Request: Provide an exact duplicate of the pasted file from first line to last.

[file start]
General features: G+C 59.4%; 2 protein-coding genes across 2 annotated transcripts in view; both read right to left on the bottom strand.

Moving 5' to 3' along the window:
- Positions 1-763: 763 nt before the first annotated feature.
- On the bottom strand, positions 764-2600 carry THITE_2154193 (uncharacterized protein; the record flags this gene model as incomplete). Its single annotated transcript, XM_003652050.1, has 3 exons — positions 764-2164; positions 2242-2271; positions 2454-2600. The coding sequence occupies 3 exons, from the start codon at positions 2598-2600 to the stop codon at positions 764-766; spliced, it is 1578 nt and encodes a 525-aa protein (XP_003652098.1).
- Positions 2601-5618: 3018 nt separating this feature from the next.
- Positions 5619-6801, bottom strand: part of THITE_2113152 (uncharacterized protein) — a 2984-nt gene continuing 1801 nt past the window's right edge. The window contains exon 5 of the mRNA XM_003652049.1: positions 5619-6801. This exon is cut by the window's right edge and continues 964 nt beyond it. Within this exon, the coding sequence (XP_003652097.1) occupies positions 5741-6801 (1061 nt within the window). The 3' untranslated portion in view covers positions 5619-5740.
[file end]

General features: G+C 59.4%; 2 protein-coding genes across 2 annotated transcripts in view; both read right to left on the bottom strand.

Moving 5' to 3' along the window:
- Positions 1-763: 763 nt before the first annotated feature.
- On the bottom strand, positions 764-2600 carry THITE_2154193 (uncharacterized protein; the record flags this gene model as incomplete). Its single annotated transcript, XM_003652050.1, has 3 exons — positions 764-2164; positions 2242-2271; positions 2454-2600. The coding sequence occupies 3 exons, from the start codon at positions 2598-2600 to the stop codon at positions 764-766; spliced, it is 1578 nt and encodes a 525-aa protein (XP_003652098.1).
- Positions 2601-5618: 3018 nt separating this feature from the next.
- Positions 5619-6801, bottom strand: part of THITE_2113152 (uncharacterized protein) — a 2984-nt gene continuing 1801 nt past the window's right edge. The window contains exon 5 of the mRNA XM_003652049.1: positions 5619-6801. This exon is cut by the window's right edge and continues 964 nt beyond it. Within this exon, the coding sequence (XP_003652097.1) occupies positions 5741-6801 (1061 nt within the window). The 3' untranslated portion in view covers positions 5619-5740.